Associate Vice President for Campus Safety, Environmental Health and Emergency Management Dan Gough addressed the Colgate community in a campus-wide email on Tuesday, November 5 regarding the impending severe weather and its potential impact on campus operations. 

According to Gough’s email, the Weather Decision Group is initiated by Emergency Health and Safety (EHS) in the event of a significant weather-related event. Gough said the group existed well before his arrival in 2010 and the structure has remained largely the same.  

According to Gough, the Weather Decision Group most commonly deals with winter snow and ice storms on campus, but has also addressed extreme cold and heat, flooding and tornadoes in the past. The group is designed to include specific roles from many campus departments, including Campus Safety, Facilities, Human Resources, Communications and Senior Administration. These roles include Senior Vice President for Finance and Administration, Provost and Dean of the Faculty, Chief of Staff, Vice President for Communications, Associate Vice President of Campus Safety, Environmental Health and Emergency Management, Associate Vice President of Human Resources, Director of Facilities Operations, Director of Media Relations and an EHS Duty Officer. 

“The Weather Decision Group first considers the personal health and safety of the campus community and then reviews the status of roads, parking, pathways, and building accessibility. In addition, we ensure that all utilities are operational and consider how a delay or closure might impact services and planned events on campus, including the impact of class disruptions for course continuity and scheduling,” Gough said in the original email. 

Gough said the purpose of the campus-wide email was to inform the community of the group’s decision-making process prior to the winter months, when the campus often experiences instances of severe weather. 

“Winter weather in Central New York can be difficult at times and especially in the form of ice, snow, low temperatures, and high winds. It is important for the university community to understand our severe weather related decision making process and the careful considerations that guide these decisions. The Weather Decision Group’s number one consideration is the personal health and safety of the campus community,” Gough said.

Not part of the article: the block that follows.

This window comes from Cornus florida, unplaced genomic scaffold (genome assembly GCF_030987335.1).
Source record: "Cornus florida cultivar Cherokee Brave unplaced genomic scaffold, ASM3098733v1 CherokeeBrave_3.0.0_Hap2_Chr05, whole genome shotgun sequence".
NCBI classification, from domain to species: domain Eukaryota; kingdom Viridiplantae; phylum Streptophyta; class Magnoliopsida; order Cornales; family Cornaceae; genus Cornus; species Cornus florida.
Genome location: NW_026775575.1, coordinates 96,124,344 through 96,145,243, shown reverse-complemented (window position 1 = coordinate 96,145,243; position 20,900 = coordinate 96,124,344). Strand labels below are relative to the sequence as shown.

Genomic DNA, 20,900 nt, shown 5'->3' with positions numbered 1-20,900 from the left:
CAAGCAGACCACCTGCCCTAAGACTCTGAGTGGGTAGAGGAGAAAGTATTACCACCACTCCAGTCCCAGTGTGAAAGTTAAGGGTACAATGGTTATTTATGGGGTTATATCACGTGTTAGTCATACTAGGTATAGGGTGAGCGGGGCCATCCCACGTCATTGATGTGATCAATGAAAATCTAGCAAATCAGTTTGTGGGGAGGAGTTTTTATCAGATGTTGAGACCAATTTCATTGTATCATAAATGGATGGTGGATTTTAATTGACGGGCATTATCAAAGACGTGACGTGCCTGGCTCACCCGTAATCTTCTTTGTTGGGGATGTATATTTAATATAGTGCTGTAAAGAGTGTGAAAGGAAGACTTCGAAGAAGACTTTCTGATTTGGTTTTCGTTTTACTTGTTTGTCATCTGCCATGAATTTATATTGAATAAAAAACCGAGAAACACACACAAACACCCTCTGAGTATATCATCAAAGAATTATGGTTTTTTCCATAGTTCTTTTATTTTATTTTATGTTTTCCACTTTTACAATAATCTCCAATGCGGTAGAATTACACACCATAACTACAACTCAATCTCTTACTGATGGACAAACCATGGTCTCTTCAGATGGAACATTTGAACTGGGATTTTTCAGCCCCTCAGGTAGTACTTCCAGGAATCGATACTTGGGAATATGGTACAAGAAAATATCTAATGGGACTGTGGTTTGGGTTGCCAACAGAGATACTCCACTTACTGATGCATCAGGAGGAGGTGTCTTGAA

Director of Facilities Operations and member of the Weather Decision Group Jason Wallace assesses the impact of severe weather on campus infrastructure and the capacity of the Facilities Department to address that impact. Wallace said the skills and commitment of the Facilities Department help ensure the safety of Colgate’s campus in instances of severe weather.  

“The nature of severe weather is that it is unpredictable, so being prepared for every potential severe weather event is a challenge,” Wallace said. “The Facilities Department’s top priority is to always ensure the campus is as safe as possible, even in severe weather conditions. The weather can present numerous challenges, so having an extremely talented Facilities Team that is skilled, well trained and willing to go the extra mile is the best way to keep our campus safe.”

According to the email, the group communicates decisions to the campus at large via the ColgateAlert system in the event that they decide to delay or cancel any campus operations.

“[The system] distributes text and voicemail messages directly to individual cell phones. In addition, students, faculty, and staff receive emails about closures or delays, and information is also shared with local media and posted to the University’s website and official social media channels,” Gough’s email said. “Due to the number of times this group gathers to determine the University’s operating status, only closures and delays are shared via this alert system. If you do not receive an alert about a closing or delay, it is safe to assume that everything is operating as normal on campus.”

In response to the email, Sophomore Greta Ferdinand said she does not feel satisfied with the way Colgate generally deals with severe weather conditions.

“I don’t believe Colgate has made legitimate efforts for dealing with weather beyond the managing [of] extreme circumstances,” Ferdinand said. “Last winter, I could cite a handful of days when classes were not canceled, yet the weather was dangerously cold or the pathways and roads were dangerously icy.”

Media Relations Director for the Department of Communications Daniel DeVries said his role in the Weather Decision Group involves managing these communication efforts of the group’s decisions should they decide the weather will interfere with campus operations, as well as informing local media outlets of delays and cancellations impacting the campus. 

“Because decisions are typically made very early in the morning, it’s important for weather updates be brief and concise so that the information can be shared quickly before employees get on the road to commute to work, and before students head out to attend early classes,” DeVries said. 

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